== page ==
blockage (partial or complete obstruction) of the intestinal tract which requires immediate medical
attention. There may be an accumulation of fluid within the abdomen (ascites), causing the abdomen to
appear larger than usual. Malignant tumors will cause progressive illness and weight loss and some may
have spread (metastasize) before a diagnosis is made.
The clinical signs associated with intestinal tumors are often related the the gastrointestinal signs, and in
the early stages not distinguishable from a non-specific gastroenteritis or other non-cancerous intestinal
problems. Imaging (x-rays and/or ultrasound) may be useful in detecting the tumor by finding a mass in
the abdomen. Blood tests are not specific for these cancers but can sometimes indicate if the tumor is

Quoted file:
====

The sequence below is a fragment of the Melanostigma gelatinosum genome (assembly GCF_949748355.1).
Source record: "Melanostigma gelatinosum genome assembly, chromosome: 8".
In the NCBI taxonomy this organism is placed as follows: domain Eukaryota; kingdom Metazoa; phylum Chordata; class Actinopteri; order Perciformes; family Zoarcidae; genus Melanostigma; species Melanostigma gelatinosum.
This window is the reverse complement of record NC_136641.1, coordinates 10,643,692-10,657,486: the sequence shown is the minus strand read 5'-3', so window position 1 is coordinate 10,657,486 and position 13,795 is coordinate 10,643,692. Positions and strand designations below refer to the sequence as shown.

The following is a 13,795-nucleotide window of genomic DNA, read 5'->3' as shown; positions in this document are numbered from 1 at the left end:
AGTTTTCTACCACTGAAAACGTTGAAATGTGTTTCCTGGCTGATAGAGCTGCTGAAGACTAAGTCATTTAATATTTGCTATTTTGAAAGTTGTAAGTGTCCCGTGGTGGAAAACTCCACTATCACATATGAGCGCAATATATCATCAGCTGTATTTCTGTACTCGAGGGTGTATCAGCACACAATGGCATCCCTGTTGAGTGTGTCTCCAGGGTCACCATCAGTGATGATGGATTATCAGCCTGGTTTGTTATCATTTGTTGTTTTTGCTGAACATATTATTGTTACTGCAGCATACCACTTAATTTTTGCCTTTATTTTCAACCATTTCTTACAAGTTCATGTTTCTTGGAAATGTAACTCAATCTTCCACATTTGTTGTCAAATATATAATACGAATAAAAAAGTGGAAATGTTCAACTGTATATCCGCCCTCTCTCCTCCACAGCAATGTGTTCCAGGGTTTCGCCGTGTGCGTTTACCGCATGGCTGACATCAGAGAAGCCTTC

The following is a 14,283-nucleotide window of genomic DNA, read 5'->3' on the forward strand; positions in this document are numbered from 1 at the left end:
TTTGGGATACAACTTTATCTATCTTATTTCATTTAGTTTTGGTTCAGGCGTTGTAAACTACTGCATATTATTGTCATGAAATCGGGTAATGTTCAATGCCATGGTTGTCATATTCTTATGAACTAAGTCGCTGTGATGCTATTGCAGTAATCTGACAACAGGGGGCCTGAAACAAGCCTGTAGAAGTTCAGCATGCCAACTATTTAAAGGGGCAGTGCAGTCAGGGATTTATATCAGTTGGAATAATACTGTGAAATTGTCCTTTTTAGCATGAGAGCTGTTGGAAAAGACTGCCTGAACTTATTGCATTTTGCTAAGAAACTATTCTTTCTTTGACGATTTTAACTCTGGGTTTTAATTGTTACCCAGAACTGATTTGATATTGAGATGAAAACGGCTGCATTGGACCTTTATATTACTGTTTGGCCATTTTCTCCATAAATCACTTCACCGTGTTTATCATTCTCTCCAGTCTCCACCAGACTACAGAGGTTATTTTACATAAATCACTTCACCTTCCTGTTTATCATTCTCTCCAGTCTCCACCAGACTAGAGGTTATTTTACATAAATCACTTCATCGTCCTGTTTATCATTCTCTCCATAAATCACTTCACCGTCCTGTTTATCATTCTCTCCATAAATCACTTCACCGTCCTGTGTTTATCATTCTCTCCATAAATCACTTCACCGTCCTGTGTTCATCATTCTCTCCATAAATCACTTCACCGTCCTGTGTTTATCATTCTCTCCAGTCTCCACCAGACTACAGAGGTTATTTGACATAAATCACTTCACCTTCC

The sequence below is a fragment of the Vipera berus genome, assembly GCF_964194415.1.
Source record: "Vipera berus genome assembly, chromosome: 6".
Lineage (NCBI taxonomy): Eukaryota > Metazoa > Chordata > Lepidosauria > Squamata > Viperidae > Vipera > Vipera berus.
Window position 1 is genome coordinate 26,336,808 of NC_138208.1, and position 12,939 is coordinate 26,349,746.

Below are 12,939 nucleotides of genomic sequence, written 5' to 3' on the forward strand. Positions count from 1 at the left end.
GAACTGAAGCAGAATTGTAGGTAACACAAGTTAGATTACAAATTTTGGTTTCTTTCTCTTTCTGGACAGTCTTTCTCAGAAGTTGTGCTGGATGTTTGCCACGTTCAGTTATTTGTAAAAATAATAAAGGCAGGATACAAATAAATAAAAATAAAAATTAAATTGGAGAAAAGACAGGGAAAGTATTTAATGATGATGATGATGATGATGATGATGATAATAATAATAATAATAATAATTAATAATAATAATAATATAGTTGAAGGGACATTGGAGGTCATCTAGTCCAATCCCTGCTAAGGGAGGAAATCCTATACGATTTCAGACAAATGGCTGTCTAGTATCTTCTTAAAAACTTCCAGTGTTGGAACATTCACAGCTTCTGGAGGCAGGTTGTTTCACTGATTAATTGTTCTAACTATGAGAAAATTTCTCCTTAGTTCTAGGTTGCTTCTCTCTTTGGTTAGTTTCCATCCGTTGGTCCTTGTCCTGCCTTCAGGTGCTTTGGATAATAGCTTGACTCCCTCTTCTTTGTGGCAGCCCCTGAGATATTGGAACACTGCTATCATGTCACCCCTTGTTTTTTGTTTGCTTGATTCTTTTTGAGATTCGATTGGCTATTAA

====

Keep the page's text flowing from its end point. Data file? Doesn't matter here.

bleeding internally or if there is a loss of proteins or electrolytes. In order to further characterize the
tumor, it is necessary to obtain a tissue or cytology sample of the tumor itself. Sometimes a needle
sample (aspirate) can provide information, but a biopsy is often necessary to make a definitive diagnosis,
especially if we are dealing with a carcinoma or a sarcoma. Various types of surgical sampling are
available, like endoscopy (video scope into the stomach or colon) or exploratory surgery. However,
endoscopic biopsies are not always diagnostic, and examination of a larger tissue sample is needed (via
exploratory surgery). The advantage with an exploratory surgery is that the entire tumor may be
removed as part of an excisional biopsy if deemed resectable. Other tests, such as chest x-rays, and
biopsies of other abdominal organs may be recommended to look for evidence of spread of the cancer.
Treatment for most solid tumors involves surgical removal of the tumor. Surgery is generally
recommended if a tumor is causing obstruction of the intestinal tract or if the tumor has resulted in
perforation of the intestines. If the tumor cannot be completely removed during surgery, there is an